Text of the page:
Nurofen painkillers to be pulled from Australian shelves over misleading claims
Claims Nurofen painkillers treat specific types of pain are misleading, Australia has found, while in New Zealand a probe continues.
The Australian Competition and Consumer Commission took Reckitt Benckiser to the Federal Court over products in its Nurofen specific-pain range, which are advertised as being specially formulated to treat back pain, period pain, migraines or tension headaches.
The court found that, in reality, each of the products had exactly the same active ingredient - 342 milligrams of ibuprofen lysine - and that none were any better at treating one type of pain than other products in the range.
"Nurofen specific-pain products were being sold at retail prices almost double that of Nurofen's standard ibuprofen products and the general pain relief products of its competitors," ACCC chairman Rod Sims said.
"Truth in advertising and consumer issues in the health and medical sectors are priority areas for the ACCC, to ensure that consumers are given accurate information when making their purchasing decisions."
The court found that Reckitt Benckiser had made misleading claims on the products' packets and on its website and ordered it to remove the products from retail shelves within three months.
The products will return for sale with new packaging agreed on with the ACCC that discloses that the products are equally effective at treating other types of pain.
The court also ordered the company, which admitted it had engaged in the illegal conduct, to publish corrections on its website and in newspapers, implement a consumer protection compliance program and pay the ACCC's court costs.
In New Zealand, the Commerce Commission was still investigating the issue, with the cooperation of Nurofen manufacturer Reckitt Benckiser, and could not give more comment while the investigation continued.
Consumer NZ chief executive Sue Chetwin said products marketed as targeting specific areas for pain, such as nurofen, were "totally misleading".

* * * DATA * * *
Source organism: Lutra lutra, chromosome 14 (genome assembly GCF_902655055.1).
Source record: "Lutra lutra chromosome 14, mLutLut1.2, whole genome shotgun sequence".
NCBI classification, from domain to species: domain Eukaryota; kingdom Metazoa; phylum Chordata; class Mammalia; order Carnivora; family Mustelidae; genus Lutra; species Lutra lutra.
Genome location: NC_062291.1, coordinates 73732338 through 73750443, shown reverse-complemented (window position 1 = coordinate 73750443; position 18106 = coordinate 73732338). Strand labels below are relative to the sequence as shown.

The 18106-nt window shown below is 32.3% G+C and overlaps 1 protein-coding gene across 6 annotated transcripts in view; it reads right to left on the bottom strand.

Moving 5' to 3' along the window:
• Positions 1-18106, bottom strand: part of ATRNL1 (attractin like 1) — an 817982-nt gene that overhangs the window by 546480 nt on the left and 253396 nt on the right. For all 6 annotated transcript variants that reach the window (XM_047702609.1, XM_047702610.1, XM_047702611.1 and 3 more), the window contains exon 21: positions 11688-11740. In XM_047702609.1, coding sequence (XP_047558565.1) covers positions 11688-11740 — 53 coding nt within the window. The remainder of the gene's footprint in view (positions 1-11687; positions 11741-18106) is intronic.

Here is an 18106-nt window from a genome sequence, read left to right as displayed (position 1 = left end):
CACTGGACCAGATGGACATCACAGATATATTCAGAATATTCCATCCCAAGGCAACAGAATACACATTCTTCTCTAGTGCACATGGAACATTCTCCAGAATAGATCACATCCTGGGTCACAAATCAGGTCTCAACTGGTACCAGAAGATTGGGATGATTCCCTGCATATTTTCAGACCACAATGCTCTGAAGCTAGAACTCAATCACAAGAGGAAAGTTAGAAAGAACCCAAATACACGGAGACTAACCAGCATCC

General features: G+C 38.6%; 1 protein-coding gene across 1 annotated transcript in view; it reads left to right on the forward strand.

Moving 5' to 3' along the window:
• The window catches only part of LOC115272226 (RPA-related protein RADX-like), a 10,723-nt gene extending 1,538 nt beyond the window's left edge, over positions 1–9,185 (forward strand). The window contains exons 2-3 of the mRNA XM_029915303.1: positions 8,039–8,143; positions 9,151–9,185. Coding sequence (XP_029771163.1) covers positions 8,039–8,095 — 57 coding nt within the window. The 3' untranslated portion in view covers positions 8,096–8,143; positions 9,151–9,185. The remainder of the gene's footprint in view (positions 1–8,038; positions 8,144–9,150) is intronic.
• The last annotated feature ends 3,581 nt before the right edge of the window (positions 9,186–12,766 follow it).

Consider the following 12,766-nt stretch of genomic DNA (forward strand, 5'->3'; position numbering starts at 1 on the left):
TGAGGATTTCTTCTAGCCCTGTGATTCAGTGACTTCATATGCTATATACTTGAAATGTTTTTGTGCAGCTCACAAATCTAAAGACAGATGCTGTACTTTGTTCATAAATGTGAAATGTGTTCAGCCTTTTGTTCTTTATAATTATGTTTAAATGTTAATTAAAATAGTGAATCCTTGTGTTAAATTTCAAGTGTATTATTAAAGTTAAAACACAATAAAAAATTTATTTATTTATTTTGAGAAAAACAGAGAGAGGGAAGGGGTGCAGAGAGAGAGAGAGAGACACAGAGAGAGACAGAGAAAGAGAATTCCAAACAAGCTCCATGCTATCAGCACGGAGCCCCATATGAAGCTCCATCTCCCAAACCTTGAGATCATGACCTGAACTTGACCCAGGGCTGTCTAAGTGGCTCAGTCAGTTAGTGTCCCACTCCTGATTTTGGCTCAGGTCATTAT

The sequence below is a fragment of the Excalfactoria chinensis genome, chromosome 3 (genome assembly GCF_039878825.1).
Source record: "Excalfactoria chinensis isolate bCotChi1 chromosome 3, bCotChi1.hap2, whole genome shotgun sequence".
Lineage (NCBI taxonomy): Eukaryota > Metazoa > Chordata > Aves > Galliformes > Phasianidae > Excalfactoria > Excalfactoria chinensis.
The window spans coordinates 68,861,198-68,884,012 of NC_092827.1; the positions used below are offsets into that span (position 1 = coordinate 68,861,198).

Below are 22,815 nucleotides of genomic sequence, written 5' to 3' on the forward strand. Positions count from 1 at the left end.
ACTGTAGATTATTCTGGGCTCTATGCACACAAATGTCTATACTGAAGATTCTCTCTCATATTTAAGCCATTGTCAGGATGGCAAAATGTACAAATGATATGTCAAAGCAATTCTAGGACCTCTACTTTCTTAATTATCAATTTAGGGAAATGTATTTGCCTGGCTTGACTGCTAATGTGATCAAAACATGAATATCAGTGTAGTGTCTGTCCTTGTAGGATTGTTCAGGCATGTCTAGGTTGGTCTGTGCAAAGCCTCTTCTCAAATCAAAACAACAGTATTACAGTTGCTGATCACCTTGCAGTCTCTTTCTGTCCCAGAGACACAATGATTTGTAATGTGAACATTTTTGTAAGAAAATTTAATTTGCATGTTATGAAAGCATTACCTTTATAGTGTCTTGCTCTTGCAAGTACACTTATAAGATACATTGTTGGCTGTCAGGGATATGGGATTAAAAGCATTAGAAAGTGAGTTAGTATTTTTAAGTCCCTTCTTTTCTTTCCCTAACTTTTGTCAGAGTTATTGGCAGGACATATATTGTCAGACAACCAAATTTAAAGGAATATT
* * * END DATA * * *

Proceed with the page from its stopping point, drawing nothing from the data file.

"These products don't have anything special in them, yet they charge higher prices for them," Chetwin said.
Her advice for consumers was to shop around.
"Buy on price because they've all got the same stuff in them."
Nurofen spokeswoman Montse Pena said the company had not set out to mislead consumers.
"The Nurofen specific-pain range was launched with an intention to help consumers navigate their pain relief options, particularly within the grocery environment where there is no healthcare professional to assist decision making," she said.
"Nurofen has co-operated with the ACCC in relation to these proceedings and will fully comply with the court order made today."
A hearing will be held at a later date to decide what fine the company will pay.
In 2013 drug watchdog The Therapeutic Goods Advertising Code Council ruled that Reckitt Benckiser could no long sell Nurofen in Australia under those names, and must withdraw advertisements claiming they can go straight to the source of pain.
The decision followed two separate complaints about the way the products were advertised.
"The advertisement was likely to encourage inappropriate or excessive use of the advertised products, particularly in the case of a consumer experiencing more than one type of pain," the decision read.
At that time Reckitt Benckiser New Zealand said it was discussing the decision with the council and would be taking no action in New Zealand at that stage.